Diane Zorich, in her survey of DH centres in the USA, found that a DHRC acting like an archive is not helpful for DH scholarship in the long run.  Instead, it creates three main problems:

1. The silo-like nature of current centers is creating untethered digital production that is detrimental to the needs of humanities scholarship.  Today’s centers favor individual projects that address specialized research interests. These projects are rarely integrated into larger digital resources that would make them more widely known and available for the research community.  As a result, they receive little exposure outside their center and are at greater risk of being orphaned over time.

2. The independent nature of existing centers does not effectively leverage resources community-wide.  Centers have overlapping agendas and activities, particularly in training, digitalization of collections, and metadata development.  Redundant activities across centers are an inefficient use of the scarce resources available to the humanities community.

3. Large-scale, coordinated efforts to address the “big” issues in building a humanities cyberinfrastructure, such as repositories that enable long-term access to the centers’ digital production, are missing from the current landscape.  Collaborations among existing centers are small and focus on individual partner interests; they do not scale up to address community-wide needs. (Zorich 1-2)[2]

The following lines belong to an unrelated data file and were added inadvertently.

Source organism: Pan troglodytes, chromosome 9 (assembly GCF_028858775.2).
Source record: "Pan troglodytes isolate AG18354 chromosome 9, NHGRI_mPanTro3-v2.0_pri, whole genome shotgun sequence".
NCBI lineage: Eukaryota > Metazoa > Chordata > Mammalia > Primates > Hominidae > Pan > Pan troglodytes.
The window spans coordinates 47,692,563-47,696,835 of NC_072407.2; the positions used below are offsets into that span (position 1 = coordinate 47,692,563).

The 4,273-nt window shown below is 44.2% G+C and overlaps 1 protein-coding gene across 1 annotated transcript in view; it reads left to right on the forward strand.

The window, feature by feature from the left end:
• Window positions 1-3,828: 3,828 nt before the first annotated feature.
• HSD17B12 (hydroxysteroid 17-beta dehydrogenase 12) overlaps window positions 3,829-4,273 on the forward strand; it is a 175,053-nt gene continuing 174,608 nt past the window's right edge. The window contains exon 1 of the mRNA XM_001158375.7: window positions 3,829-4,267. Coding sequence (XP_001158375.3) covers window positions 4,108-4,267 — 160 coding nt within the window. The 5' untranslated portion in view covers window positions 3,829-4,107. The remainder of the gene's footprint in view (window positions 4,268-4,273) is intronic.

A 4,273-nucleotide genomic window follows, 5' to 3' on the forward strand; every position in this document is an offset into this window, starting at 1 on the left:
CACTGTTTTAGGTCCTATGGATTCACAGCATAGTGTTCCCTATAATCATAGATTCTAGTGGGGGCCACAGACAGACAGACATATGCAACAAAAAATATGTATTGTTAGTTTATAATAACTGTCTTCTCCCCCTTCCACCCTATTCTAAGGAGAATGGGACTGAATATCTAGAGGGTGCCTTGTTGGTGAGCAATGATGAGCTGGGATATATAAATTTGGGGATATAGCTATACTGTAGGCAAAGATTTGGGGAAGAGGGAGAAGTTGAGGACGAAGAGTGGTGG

In a way, a DHRC needs to function as an archival centre.  It must support individual faculty and staff on its campus and contribute to the goals of that specific university.  If it did not, it would not be sustainable.  In addition, part of the DH involves digitizing and storing materials for further research and preservation.  However such a centre should not lose sight of a community, across the campus and across campuses.  This means that it would not make sense to digitize early modern texts for an individual member’s research since sites like EEBO are already doing it. A DHRC can still support that member’s research, maybe just in other ways, but there should be a significant effort made to avoid overlap between DHRCs.  This brings us back to an earlier issue of navigating the saturated part of the Internet related to DH projects.  I believe that a DHRC which originates with these points in mind will be able to avoid the pitfalls of its predecessors and therefore be able to more easily support its local members and the larger DH community.

[1] Burton, Orville Vernon. “American Digital History”. Social Science Computer Review (23) 2005: 206-220.

[2] Zorich, Diane M. A Survey of Digital Humanities Centers in the United States. Washington D.C.: Council on Library and Information Resources, 2008.

[3] Mackie, Christopher J. “Cyberinfrastructure, Institutions, and Sustainability”. First Monday (12) 2007.<http://www.firstmonday.org/htbin/cgiwrap/bin/ojs/index.php/fm/article/view/1908/1790&gt;

[4] Arms, William Y. & Ronald L. Larsen. “The Future of Scholarly Communication: Building the Infrastructure for Cyberscholarship”. Report of a Workshop Held in Phoenix, Arizona. April 17-19-2007.